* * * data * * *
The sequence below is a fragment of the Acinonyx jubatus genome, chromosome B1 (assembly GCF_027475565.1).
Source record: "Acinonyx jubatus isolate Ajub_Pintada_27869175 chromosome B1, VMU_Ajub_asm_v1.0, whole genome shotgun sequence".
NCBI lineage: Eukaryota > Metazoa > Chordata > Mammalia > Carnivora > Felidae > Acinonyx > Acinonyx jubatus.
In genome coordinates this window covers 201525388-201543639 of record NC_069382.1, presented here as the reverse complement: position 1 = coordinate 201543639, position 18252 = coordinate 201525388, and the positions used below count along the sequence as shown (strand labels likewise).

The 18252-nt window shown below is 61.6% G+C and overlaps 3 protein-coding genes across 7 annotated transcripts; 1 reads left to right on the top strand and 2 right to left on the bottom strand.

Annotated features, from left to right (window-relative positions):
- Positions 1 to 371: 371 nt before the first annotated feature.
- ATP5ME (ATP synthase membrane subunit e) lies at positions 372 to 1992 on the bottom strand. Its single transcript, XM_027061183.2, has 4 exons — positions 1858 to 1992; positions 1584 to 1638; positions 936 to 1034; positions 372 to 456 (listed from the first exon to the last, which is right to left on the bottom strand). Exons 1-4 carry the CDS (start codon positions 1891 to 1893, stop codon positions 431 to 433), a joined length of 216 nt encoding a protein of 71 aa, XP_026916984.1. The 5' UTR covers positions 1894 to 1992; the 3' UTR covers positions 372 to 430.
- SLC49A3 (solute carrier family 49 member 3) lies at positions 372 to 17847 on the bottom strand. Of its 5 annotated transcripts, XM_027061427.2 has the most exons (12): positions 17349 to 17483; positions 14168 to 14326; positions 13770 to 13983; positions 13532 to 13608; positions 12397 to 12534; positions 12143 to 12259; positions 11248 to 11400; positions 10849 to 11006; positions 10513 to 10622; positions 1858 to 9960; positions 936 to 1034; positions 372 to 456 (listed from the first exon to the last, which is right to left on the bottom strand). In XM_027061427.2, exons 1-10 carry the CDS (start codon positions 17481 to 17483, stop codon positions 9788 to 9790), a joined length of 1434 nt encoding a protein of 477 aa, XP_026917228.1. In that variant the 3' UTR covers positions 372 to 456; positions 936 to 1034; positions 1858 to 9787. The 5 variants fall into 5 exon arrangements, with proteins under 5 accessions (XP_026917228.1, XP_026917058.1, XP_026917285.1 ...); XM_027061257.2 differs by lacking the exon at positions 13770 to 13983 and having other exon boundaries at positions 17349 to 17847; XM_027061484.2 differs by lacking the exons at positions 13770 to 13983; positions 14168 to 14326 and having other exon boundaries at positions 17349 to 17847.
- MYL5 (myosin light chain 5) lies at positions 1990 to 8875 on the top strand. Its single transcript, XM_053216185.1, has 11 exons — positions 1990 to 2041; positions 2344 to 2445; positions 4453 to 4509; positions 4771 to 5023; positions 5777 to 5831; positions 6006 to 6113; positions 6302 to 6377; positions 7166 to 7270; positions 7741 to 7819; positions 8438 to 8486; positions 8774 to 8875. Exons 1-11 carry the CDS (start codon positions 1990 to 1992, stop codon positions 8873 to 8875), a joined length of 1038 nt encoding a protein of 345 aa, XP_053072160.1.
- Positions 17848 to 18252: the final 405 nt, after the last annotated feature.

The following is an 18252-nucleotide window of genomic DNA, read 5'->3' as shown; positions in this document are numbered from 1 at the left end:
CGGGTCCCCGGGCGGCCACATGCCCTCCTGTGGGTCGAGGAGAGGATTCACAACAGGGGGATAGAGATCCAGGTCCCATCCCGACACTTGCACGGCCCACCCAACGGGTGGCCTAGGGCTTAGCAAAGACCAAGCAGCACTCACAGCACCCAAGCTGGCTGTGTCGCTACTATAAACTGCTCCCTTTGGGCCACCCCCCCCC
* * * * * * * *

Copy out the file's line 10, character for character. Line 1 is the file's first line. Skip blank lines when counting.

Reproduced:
- MYL5 (myosin light chain 5) lies at positions 1990 to 8875 on the top strand. Its single transcript, XM_053216185.1, has 11 exons — positions 1990 to 2041; positions 2344 to 2445; positions 4453 to 4509; positions 4771 to 5023; positions 5777 to 5831; positions 6006 to 6113; positions 6302 to 6377; positions 7166 to 7270; positions 7741 to 7819; positions 8438 to 8486; positions 8774 to 8875. Exons 1-11 carry the CDS (start codon positions 1990 to 1992, stop codon positions 8873 to 8875), a joined length of 1038 nt encoding a protein of 345 aa, XP_053072160.1.